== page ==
Before deciding who gets what portion of an estate, one should consider any factors that may affect the amount of money or assets available when planning the future of their finances. This includes any debt, final income tax payments and funeral and estate expenses. In many cases, the estate administrator may need to sell some assets to cover these claims against the estate.
After determining the remaining amount after expenses, the person may wish to make charitable contributions to reduce the total taxable estate. Estates valued over $5.34 million must pay federal estate tax as of 2014, but this limit changes over time. Some states have additional estate taxes along with this.
The next step is determining how much of the remainder of the estate goes to a spouse, children and other heirs. It is important to pay attention to any tax liabilities the beneficiaries will face from this and create the plan accordingly. Many people create a plan that minimizes the total amount of tax that the IRS collects from the estate to maximize the beneficiaries' inheritance.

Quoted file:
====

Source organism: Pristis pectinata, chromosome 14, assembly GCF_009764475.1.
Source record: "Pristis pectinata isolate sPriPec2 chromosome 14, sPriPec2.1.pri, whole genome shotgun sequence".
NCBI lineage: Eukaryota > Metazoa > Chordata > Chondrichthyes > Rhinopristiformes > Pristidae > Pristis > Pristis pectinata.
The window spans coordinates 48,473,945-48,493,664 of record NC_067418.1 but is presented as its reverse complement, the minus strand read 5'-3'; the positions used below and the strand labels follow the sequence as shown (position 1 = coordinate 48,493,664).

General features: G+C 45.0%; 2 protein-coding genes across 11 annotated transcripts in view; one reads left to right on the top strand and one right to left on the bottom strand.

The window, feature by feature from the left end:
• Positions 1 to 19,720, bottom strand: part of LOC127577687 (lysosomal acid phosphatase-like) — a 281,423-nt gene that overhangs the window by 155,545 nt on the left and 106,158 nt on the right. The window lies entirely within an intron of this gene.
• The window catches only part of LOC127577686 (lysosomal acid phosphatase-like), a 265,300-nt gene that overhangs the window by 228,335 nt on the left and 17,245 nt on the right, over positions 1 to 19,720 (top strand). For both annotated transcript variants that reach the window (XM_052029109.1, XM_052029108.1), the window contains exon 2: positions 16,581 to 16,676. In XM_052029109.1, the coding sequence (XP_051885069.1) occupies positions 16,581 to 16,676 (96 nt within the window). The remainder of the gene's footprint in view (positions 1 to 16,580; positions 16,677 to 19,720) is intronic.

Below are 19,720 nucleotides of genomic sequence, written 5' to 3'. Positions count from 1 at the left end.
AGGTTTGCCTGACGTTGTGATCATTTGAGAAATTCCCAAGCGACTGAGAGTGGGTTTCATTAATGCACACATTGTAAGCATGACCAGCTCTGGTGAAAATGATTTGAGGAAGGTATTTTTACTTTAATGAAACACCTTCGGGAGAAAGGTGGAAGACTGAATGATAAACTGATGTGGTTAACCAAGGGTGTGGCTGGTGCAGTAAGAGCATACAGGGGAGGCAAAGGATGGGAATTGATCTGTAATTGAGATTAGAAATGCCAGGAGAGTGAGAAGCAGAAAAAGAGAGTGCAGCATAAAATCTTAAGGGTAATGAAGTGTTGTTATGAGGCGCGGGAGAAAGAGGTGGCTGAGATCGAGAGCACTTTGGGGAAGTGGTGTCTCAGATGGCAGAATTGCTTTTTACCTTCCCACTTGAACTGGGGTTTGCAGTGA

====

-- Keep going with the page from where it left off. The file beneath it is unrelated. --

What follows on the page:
Many people do not like to think about estate planning because they believe that they do not have enough assets to worry about or they have plenty of time to make decisions. However, anything can happen at any time, so it is important for people to always have a plan in place.
Even if a person only owns a few items of value, a will or trust could place those items in the right hands in the event that anything happens. When a person does not have an estate plan in place, that person's wishes may differ from how the court could handle the estate.
Source: Forbes, "Estate Planning 101: How to Divide Your Money", Larry Light, September 22, 2014